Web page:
• United States
by Steve Taylor and Larry Hettick

H.263 squeezes video into slow links

Jan 15, 20032 mins

* Closeup on H.263

Today, we’d like to acquaint you with a way to offer video services using the ITU-T standard H.263.

Part of the H.323 family of protocols, H.263 specifies a way to send video over IP. Like its cousin H.261, designed for implementing ISDN-based video using Nx64K bit/sec channels, H.263 is designed to offer video – only in low-bit-rate environments, below 64K bit/sec. (For more on the family tree of H.323, H.261, and H.263, check out the links below.)

Technically, the H.262 standard specifies content and format for streams of both video encoders and decoders. Since H.263 does not specify the audio channel streams, users should make sure the audio channel implementation follows a suitable audio standard implementation to assure both audio quality and synchronous delivery of the video and audio.

Using H.263 offers several advantages. Not only does it work where bandwidth is below 64K bit/sec, but the video quality also ranges from “as good as TV” to “much better than ISDN.” The other advantage is that, by using H.263, video is simply one more IP application to manage in a converged environment.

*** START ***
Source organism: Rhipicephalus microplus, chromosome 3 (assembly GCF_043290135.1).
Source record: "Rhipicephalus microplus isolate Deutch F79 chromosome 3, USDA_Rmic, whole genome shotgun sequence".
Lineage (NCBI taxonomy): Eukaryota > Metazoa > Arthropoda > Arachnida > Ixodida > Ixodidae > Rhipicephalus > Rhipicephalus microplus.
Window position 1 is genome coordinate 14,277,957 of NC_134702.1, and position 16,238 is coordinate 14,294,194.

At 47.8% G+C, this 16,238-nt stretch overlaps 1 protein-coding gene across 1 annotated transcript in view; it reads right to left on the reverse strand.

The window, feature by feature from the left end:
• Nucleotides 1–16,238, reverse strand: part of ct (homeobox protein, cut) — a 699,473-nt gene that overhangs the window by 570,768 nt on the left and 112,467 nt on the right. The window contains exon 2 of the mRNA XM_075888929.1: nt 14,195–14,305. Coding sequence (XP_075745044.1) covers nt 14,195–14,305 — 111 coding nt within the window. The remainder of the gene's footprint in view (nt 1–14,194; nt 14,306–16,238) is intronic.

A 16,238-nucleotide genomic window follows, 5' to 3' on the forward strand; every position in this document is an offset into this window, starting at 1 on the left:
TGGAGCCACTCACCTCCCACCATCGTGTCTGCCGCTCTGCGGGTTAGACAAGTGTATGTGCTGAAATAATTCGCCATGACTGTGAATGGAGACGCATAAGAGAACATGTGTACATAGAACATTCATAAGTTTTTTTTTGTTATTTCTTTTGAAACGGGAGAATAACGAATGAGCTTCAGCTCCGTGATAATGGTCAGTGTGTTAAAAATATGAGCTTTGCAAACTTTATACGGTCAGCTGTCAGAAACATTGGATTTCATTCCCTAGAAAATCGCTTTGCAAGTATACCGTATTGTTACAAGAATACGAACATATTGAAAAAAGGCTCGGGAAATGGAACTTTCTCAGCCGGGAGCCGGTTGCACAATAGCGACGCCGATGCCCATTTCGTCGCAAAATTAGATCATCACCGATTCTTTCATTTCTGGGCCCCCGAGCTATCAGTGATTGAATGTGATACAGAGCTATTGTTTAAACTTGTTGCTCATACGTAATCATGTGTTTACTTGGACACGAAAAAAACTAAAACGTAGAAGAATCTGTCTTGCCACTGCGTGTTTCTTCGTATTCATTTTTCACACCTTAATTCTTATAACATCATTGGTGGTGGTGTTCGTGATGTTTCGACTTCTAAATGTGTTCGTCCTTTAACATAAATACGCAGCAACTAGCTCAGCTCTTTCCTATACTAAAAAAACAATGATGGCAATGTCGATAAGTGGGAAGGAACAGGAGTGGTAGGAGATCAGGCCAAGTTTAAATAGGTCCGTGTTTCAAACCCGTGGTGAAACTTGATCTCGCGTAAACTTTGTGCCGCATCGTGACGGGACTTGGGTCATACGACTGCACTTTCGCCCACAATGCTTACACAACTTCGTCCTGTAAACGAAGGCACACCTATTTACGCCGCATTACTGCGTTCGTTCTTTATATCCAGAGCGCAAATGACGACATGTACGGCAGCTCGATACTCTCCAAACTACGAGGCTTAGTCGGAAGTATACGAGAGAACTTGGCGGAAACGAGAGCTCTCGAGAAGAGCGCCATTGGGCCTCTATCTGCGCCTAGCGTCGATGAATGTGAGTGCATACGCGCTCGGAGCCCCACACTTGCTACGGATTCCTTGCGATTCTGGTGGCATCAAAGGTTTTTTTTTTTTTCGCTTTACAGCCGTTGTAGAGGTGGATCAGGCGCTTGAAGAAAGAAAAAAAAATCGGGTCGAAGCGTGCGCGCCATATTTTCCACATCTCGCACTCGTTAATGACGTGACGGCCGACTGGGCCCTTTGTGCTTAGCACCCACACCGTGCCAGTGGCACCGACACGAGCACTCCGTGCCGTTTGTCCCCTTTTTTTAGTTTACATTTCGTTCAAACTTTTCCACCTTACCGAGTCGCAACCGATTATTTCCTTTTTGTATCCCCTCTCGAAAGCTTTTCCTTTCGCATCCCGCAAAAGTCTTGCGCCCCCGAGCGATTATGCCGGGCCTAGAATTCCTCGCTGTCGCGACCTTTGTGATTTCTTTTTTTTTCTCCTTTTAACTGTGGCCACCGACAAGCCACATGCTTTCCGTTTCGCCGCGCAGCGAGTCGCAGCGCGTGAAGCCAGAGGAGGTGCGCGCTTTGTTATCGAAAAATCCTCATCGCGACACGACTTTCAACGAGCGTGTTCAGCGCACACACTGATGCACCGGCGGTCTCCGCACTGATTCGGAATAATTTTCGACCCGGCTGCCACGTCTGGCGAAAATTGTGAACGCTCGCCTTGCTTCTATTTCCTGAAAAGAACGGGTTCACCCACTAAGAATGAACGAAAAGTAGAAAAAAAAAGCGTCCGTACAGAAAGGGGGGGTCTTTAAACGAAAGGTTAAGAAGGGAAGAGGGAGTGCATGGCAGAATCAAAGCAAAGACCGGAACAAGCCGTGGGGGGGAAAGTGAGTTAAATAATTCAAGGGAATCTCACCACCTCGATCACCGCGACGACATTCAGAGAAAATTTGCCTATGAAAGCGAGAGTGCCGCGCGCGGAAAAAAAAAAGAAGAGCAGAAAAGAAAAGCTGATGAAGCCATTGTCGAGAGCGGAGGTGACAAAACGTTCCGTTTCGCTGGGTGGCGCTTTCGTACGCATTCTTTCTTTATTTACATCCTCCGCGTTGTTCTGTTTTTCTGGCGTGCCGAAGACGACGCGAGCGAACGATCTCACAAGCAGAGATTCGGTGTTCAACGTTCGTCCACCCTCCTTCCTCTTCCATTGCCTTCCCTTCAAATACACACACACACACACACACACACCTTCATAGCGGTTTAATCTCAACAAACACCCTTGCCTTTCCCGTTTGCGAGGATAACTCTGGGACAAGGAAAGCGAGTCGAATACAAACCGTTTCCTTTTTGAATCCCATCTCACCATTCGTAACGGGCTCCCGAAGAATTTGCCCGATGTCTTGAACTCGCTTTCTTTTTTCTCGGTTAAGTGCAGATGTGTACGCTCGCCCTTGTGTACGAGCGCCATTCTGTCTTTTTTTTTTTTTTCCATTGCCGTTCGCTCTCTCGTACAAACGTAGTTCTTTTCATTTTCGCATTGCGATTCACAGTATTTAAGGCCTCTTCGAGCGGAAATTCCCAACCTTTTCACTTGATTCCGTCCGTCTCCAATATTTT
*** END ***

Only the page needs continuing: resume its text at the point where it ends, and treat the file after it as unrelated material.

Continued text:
Relative to wireless, some companies like DoCoMo, HP and Phillips are looking toward H.263 as one alternative to providing video over IP over wireless, although not much has been published otherwise about H.263 in the wireless environment.

Next week, we’ll take a look at another video-over-IP standard specifically designed for mobile: H.324M.